Saturday, July 5, 2008
NEW DELHI: Industrialised countries should meet their own commitments in the fight against climate change rather than asking countries like India and China to cap greenhouse gas (GHG) emissions, the prime minister’s principal negotiator on climate change Shyam Saran said here.
A week before leaders of 16 major economies – including India – are expected to sign a declaration underscoring the importance of fighting climate change, Saran told IANS in an interview that emission reduction targets being announced by developed countries meant nothing in the absence of a baseline year from which to measure the reductions.
As agreed in the United Nations Framework Convention on Climate Change (UNFCCC), “1990 must be the baseline year” from which GHG emissions would be reduced, Saran said. “We’ll resist any unilateral attempt to try and change the baseline to some future date.”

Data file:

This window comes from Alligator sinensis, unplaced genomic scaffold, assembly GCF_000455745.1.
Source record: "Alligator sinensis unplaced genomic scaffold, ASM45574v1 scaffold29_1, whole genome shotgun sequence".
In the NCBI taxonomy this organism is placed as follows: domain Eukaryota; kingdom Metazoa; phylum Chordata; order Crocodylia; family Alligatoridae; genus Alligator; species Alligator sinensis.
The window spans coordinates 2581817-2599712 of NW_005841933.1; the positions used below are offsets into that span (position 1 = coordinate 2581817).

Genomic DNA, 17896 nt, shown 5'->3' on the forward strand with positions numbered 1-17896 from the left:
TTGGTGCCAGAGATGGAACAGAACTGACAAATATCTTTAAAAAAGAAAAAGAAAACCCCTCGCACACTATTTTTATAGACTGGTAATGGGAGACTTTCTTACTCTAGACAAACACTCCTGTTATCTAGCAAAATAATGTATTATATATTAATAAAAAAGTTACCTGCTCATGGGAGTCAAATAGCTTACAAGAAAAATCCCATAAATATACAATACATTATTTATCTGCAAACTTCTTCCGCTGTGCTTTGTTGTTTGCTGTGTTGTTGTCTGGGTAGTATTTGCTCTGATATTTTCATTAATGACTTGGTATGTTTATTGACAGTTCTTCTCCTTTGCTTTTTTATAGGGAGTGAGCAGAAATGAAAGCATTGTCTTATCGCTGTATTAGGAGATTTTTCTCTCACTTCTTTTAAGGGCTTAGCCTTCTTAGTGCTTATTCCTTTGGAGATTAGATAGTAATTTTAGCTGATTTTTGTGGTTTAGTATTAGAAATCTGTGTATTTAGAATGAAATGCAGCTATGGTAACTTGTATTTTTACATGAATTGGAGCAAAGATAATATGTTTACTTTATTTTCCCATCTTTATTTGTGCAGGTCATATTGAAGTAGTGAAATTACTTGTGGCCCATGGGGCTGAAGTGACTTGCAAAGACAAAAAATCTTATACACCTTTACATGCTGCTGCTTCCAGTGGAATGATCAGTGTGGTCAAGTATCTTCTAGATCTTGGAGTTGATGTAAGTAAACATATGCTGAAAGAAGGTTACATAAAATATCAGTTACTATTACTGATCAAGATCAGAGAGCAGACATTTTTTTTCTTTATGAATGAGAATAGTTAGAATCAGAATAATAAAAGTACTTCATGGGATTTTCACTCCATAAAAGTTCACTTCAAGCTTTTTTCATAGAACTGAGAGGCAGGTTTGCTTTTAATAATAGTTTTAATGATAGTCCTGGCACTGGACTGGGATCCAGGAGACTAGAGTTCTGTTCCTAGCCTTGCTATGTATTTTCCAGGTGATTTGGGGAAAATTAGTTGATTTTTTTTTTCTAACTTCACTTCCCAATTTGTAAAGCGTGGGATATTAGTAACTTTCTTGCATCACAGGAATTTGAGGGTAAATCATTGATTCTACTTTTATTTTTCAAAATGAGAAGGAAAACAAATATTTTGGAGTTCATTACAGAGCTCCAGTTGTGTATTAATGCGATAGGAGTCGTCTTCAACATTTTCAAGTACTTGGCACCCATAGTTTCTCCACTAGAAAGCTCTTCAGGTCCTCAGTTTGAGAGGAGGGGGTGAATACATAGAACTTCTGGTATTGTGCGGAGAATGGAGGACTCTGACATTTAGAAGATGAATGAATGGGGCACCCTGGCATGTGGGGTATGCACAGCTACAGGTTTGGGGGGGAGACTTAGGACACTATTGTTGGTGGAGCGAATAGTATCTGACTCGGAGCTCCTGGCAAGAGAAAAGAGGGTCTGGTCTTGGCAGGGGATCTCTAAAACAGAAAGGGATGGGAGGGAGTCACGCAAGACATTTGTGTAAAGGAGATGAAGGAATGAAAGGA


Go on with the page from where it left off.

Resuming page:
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Declarations by developed countries to halve GHG emissions by 2050 “make no sense” without a baseline, he pointed out. “It will only confuse world public opinion. It may make them think you are doing something very major, which you actually have no intention of doing,” Saran said.
Saran also wanted industrialised countries to draw out the path they would follow to their 2050 goals. Otherwise, “how do we know whether this is a credible target? Especially, taking into account the fact that most major countries are unlikely to meet their current (2007-2012) commitments”.
This article was posted: Saturday, July 5, 2008 at 6:28 am